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Young doctors still working long hours

/ Source: The Associated Press

In early July, days after new rules were supposed to limit the number of hours he and other new doctors could work, Dr. Troy Madsen almost made a fatal mistake.

A first-year resident at Baltimore’s Johns Hopkins Hospital, Madsen was on hour 32 of a 34-hour shift when he failed to make sure a crucial blood test was given to a heart patient.

Complications related to that mistake led to a setback that could have killed the patient, Madsen later learned. The man ultimately recovered, but Madsen was horrified at what his mistake almost meant.

The 28-year-old doctor’s work shift violated new rules limiting residents to no more than 30 hours straight and no more than 80 hours a week on average.

“It was my first week in residency, and the whole thing was just overwhelming,” he said.

Violating work rules

He e-mailed outside authorities, and Johns Hopkins — ranked by U.S. News & World Report as America’s top hospital for 13 years running — was temporarily threatened with losing accreditation for its internal medicine residency program, an earthquake that rocked the medical community.

Today, medical experts say Johns Hopkins and most other programs comply with the new residents’ work rules adopted last July. But the medical community almost universally acknowledges that some programs still overwork young doctors.

Two resident organizations, which believe the rules should become law, say they’ve gotten dozens of reports that programs are violating the work rules.

Justin Wood, a spokesman for the union Committee for Residents and Interns, said a common story he hears is residents are told “more or less explicitly” to falsify time sheets.

Sometimes residents, particularly those in difficult specialties, work long hours by choice.

“The kind of people who are attracted to surgery ... want to stay. It’s hard to push people out the door sometimes,” said Dr. Larry Kaiser, the surgery department chair at the Hospital of the University of Pennsylvania.

A resident in Philadelphia, who asked not to be identified for fear of the retaliation, said she worked a 34-hour shift last week because she didn’t want to dump work on her colleagues.

Dr. Lauren Oshman, president of the American Medical Student Association, said there are too many disincentives for reporting violations: no whistle-blower protection, resentment from peers, and the risk of getting one’s own program disaccredited.

Stricter laws

Still, the overall atmosphere is very different from when residents regularly worked 120 hours and studies showed sleep deprivation was leading to mistakes. A death in New York in 1984 caused in part by weary residents led to stricter laws there.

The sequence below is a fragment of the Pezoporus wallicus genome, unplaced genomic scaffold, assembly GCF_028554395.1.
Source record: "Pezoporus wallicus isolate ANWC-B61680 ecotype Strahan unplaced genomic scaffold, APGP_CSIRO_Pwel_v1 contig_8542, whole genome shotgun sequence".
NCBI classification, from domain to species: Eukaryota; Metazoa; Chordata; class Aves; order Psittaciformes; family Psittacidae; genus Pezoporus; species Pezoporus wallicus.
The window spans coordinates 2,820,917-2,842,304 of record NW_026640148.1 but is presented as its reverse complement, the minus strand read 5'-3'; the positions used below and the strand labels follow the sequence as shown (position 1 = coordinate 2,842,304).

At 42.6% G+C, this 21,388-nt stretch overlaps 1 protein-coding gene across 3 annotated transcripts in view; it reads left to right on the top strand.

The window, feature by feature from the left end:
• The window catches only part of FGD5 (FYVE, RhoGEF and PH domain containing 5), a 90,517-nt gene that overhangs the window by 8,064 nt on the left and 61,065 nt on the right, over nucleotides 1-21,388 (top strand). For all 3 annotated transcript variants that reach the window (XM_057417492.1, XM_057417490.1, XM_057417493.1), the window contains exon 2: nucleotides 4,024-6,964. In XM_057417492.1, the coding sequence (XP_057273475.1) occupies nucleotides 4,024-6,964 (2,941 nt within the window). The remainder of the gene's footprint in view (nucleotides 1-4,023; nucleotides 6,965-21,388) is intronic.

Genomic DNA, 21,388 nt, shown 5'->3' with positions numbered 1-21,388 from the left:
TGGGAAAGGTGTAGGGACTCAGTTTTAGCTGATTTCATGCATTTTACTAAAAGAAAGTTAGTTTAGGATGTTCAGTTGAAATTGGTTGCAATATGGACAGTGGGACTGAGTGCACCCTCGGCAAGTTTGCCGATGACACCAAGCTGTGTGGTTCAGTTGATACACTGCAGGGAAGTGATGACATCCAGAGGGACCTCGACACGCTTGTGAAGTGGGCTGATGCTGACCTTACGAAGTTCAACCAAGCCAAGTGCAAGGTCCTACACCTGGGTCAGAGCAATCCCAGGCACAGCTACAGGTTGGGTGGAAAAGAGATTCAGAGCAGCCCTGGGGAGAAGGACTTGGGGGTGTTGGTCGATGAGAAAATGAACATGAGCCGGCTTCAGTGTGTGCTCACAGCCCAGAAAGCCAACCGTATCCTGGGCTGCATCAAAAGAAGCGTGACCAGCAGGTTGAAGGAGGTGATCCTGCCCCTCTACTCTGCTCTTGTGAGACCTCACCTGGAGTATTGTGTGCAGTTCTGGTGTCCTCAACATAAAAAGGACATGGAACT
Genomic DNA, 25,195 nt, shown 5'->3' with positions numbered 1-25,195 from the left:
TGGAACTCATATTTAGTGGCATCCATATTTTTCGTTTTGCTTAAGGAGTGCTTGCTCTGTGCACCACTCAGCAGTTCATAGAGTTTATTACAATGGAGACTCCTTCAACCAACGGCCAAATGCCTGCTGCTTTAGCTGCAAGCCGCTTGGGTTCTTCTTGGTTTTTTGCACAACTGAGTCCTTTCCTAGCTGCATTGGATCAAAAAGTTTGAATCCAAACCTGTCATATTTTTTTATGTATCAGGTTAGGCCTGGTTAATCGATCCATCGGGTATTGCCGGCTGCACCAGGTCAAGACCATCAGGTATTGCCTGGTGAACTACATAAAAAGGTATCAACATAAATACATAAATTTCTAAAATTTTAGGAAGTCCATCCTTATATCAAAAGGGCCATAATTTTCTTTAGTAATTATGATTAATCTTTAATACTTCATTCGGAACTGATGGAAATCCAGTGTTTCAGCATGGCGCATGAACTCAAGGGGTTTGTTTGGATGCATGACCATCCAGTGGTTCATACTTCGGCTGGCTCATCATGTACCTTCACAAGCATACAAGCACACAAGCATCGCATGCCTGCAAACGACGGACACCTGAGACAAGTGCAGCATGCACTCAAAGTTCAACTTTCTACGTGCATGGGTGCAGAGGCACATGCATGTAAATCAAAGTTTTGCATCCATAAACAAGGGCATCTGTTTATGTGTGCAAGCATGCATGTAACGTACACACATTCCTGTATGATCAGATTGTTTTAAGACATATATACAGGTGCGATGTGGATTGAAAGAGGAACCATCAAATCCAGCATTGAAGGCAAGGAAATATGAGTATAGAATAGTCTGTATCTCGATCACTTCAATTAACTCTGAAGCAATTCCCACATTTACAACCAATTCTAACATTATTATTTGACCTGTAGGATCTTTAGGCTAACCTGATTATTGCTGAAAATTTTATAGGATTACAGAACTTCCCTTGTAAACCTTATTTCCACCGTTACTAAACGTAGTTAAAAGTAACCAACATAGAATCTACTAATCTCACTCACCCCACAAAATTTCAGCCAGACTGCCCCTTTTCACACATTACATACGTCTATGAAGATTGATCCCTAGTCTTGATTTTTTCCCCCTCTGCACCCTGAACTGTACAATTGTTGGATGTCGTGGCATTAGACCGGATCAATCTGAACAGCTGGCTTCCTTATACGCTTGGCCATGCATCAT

Dr. Elliot Sussman, chief executive of Pennsylvania’s Lehigh Valley Hospital who also chairs a board of teaching hospitals for the Association of American Medical Colleges, said when he was a resident in 1977 he had to work “black weekends,” from 7:30 a.m. Saturday until Monday evening — 60 hours.

“That doesn’t happen anymore,” he said. “We want (trained) professionals, but we also want humanistic physicians.”

Hospital executives say they’ve complied with the new rules by hiring extra help and making schedules more efficient.

But limiting residents’ hours cut off a cheap labor supply, and many hospitals have had to hire extra help. National figures aren’t yet available, but Sussman said his hospital has already spent an extra $1 million. At Penn, Kaiser said, the figure is $6.5 million.

But there’s also a marketplace incentive for compliance, Philbert said. Medical students now ask if residencies follow the rules. David Buchanan, a fourth-year student doing a rotation in Wheeling, W.Va., said most residents say their programs are in compliance.

“Nobody seems to be really upset about their call (overnight) schedule anymore,” he said. “They’re saying call might be once a week and I’m thinking, ’Wow, that sounds pretty good.”’

The ACGME found that some Johns Hopkins residents in July worked call every other night. Many believe the hospital’s punishment was a warning for other programs.

Madsen, meanwhile, suffered a common whistle-blower’s fate. “People I worked with, people I knew very well, would not look at me, would not talk to me,” he said. He left the program and eventually wound up at Ohio State University Medical Center where he says he is happy.

What made him angriest, he said, was Johns Hopkins’ “blatant disregard” for the new regulations. He said the hospital made no schedule changes even as the new rules deadline loomed last summer. “They said, ’Hey, we’re Hopkins. We’re going to do anything we want.”’

Johns Hopkins Medicine spokeswoman Joann Rodgers said the institution did make changes to comply before July 1 and continued to do so afterward. She also said that “serious efforts” were made to retain Madsen. “People here certainly did not want to see him leave,” Rodgers said.

Four months after the threat to their accreditation, Johns Hopkins was found to be in full compliance by ACGME in December.

Today, Madsen says he doesn’t regret his actions.

“I felt like what I had done was in the interest of patient care and resident well-being,” he said.